The Personal Status Courts: The Sharia Courts are divided into Shia and Sunni units which settle matters of personal status in their respective community.[18] The Ecclesiastical Courts are divided into Christian and Jewish divisions and settle matters of personal status for their community members. Personal status matters include marriage, divorce, child custody, etc.

Other courts of specialized jurisdiction include Labor Court, Land Court, Military Court and Juvenile Courts.

7. Conclusion

Lebanon was a pioneer in gaining independence in 1943. Notably Lebanon has become a democracy while its neighbors remain more authoritarian. Throughout history Lebanon has been somewhat unique. It was the only country to gain a sort of “self-independence” during the Ottoman Empire. This was due, in large part, to western cultural influence primarily through the education system. The American University of Beirut, founded by Daniel Bliss in 1866 and, Saint Joseph University, founded by the Jesuits in 1875, had (and continues to have) significant impact.

The Lebanese constitution has a firm democratic basis. The limited terms of office for members of Parliament (4 years) and President (6 years), are somewhat unique in the region. The process has been tested several times recently. The Syrian occupation between 1976-2005 followed by other events, including the assassination of Prime Minister Rafic Hariri, and the 2012 assassination of the intelligence chief, have kept the situation somewhat tense. Today, due to the ongoing conflict in Syria and the refugee crisis coupled with general unrest in the Middle East, Lebanon’s democracy continues to be tested.[19]

Although political situation continues to be fragile in Lebanon, a democratic system of government is in place. Lebanon is one of the most indebted countries in the world. See Alaa Shahine, One of the World’s Worst Fiscal Offenders Could be in for More Pain, Bloomberg (December 16, 2018). On a positive note, it has received international pledges of over $11 billion in soft loans and grants during the last few years. See John Irish & Marine Pennetier, Lebanon Wins Pledges Exceeding $11 Billion in Paris, Reuters (April 6, 2018). Lebanon plans to start offshore drilling shortly scouting for resources to shore up its faltering economy. See Lisa Barrington, Lebanon Begins Offshore Oil and Gas Exploration, Reuters (May 29, 2018). All things considered there is cause for positive outlook despite the regions continued uncertainty.

8. Further References

Websites Offering Access to Selected Number of Laws:

[1] As of July 1, 2014, United Nations Relief and Works Agency (UNRWA) confirmed 455,000 refugees registered in Lebanon. See the UNRWA website.

[2] The United Nations High Commissioner for Refugees (UNHCR) indicated there were more than 1 million Syrian refugees in Lebanon by mid-2015. See the UNHCR. As this article goes to press Syrian refugees continue to arrive in large numbers.

[3] See discussion about how well Lebanese are doing outside Lebanon. ’By and Large, [Lebanese] find business easier elsewhere than … in their fragile motherland’’.

[4] Syrian occupation was in place from 1976-2005.

[5] See Global Policy Forum.

[6] Saad Hariri was Prime Minister briefly following the assassination of his father. Saad Hariri now lives in Paris.

[7] Hezbullah has been designated a terrorist group by the United States and most recently by the United Kingdom.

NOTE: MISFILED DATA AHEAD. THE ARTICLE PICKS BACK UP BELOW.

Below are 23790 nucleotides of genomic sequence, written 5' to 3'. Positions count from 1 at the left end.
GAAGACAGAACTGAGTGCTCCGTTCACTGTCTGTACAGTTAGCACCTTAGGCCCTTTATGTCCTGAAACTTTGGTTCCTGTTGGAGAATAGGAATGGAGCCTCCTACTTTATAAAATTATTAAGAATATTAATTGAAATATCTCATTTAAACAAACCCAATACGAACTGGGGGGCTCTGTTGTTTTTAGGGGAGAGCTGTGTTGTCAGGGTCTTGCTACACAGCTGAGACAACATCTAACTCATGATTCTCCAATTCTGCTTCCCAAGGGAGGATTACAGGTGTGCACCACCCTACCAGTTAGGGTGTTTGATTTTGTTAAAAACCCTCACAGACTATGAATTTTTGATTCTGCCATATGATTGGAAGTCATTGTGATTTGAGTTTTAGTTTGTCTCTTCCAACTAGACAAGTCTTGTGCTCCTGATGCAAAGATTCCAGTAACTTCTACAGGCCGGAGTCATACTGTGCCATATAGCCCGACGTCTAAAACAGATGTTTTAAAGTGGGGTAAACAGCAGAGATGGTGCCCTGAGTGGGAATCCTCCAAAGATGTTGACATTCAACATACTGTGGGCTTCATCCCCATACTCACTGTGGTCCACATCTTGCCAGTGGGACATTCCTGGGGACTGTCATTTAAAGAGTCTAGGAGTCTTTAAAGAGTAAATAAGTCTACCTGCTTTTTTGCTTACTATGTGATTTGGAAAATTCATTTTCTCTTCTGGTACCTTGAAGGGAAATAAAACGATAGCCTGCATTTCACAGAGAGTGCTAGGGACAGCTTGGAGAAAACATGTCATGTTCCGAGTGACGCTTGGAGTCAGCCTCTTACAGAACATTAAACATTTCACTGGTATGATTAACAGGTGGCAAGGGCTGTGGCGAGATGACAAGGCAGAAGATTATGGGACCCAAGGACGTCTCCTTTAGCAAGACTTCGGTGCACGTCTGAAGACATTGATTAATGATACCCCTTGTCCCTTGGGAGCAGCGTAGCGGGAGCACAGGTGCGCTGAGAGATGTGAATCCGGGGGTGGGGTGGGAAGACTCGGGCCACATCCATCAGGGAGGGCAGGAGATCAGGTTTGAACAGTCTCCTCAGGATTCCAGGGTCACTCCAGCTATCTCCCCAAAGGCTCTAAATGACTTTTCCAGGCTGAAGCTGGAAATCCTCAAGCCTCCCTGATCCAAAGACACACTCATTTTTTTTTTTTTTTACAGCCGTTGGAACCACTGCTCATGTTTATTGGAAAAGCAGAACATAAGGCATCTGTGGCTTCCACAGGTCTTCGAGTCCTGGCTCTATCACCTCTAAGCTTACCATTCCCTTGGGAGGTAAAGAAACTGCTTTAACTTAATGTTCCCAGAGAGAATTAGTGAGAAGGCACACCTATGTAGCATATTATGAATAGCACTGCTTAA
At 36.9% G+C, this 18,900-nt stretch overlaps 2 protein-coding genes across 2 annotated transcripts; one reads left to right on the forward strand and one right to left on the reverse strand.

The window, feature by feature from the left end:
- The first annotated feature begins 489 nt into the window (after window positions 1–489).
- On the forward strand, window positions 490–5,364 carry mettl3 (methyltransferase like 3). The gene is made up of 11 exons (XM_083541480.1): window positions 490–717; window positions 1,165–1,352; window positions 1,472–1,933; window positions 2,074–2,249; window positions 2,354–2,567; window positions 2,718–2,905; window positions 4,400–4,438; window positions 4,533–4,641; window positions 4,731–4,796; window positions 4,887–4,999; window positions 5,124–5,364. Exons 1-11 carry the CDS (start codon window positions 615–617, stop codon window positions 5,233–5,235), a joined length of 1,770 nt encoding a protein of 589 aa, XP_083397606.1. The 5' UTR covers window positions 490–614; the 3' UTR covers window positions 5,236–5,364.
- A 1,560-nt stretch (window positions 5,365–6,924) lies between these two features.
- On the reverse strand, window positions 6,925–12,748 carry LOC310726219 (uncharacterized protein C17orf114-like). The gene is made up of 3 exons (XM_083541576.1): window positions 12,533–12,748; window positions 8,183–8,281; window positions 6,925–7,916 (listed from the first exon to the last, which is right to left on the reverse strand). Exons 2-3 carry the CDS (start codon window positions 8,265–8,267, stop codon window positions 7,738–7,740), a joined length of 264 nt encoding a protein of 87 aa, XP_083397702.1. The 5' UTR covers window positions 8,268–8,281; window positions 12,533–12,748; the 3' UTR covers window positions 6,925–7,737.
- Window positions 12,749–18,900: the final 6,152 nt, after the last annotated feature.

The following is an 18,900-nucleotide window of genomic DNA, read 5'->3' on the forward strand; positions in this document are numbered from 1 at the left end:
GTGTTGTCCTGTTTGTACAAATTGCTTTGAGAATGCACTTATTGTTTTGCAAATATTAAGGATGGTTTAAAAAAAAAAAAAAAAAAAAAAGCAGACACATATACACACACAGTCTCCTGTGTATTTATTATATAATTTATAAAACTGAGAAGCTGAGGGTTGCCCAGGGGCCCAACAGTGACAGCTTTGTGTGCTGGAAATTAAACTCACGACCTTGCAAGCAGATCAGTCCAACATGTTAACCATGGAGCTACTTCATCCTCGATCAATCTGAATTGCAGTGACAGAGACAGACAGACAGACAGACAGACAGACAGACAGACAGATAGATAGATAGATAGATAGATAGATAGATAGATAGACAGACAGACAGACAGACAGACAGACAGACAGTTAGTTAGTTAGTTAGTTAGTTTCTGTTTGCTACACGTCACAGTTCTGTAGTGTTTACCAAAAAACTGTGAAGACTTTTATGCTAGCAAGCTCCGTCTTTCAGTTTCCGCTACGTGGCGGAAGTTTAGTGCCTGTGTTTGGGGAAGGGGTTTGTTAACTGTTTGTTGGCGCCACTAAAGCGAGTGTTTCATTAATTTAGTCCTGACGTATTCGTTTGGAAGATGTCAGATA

[8] Gordon Conwell.

[9] See YaLibnan noting that the Lebanese Parliament has failed 23 times in a row to replace Michel Suleiman.

[10] See materials on Lebanese Legal System at Mallat.com The page lists number of helpful resources in English including: A Primer on the Lebanese Legal System (a posted article by Chibli Mallat, The Lebanese legal system), Bibliographical Survey of Lebanese Law; Law and Commerce; Arbitration; Lebanese Law in general, and more.

[11] See Lebanon: Constitutional Law and the Political Rights of Religious Communities, Issam Saliba Senior Foreign Law Specialist, December 2010. This report is based on a speech delivered by the author as a guest speaker at the Lebanese American University, Beirut, Lebanon, in 2009.The full report is available at the Library of Congress.

[12] This is so called ‘’Taif Accord’’ signed by Lebanese Parliamentarians in Taif Saudi Arabia in 1989.

[13] The right against arbitrary detention, the right to private ownership, the right to be secure in one’s own domicile and other essential protections.

[14] The Lebanese Confessional system, in theory, is intended to enable peaceful co-existence by allotting power to each group according to its demographic. Lebanon is a society of minorities, which makes it extremely sensitive to demographic changes (refugee influx) or external forces. For this reason minor changes can trigger instability. See CJPME Factsheet: Understanding Lebanese Confessionalism.

[15] The first Tuesday after March 15th-31st of May/The first Tuesday after October 15th-31st of December.

[16] Article 52 of the constitution specifically states ‘’…concerned ministers countersign with the President on all presidential decisions except those decisions relating to the appointment and dismissal of ministers’’

[17] See footnote 8.

[18] See, In Lebanon, a Tangle of Religious Laws Govern Life and Love, Anna Louie Sussman, September 29, 2011 for a more detailed explanation

[19] Lebanon with its population of 4 million is hosting over 1 million refugees. The education system is being ramped up to accommodate this influx. See Huffpost Impact, Lebanon to Provide Education for up to 100,000 Syrian Refugees this Year: Lebanon is Hosting 1.1 million Syrians, the Highest Proportion of Refugees (Sept. 22, 2015).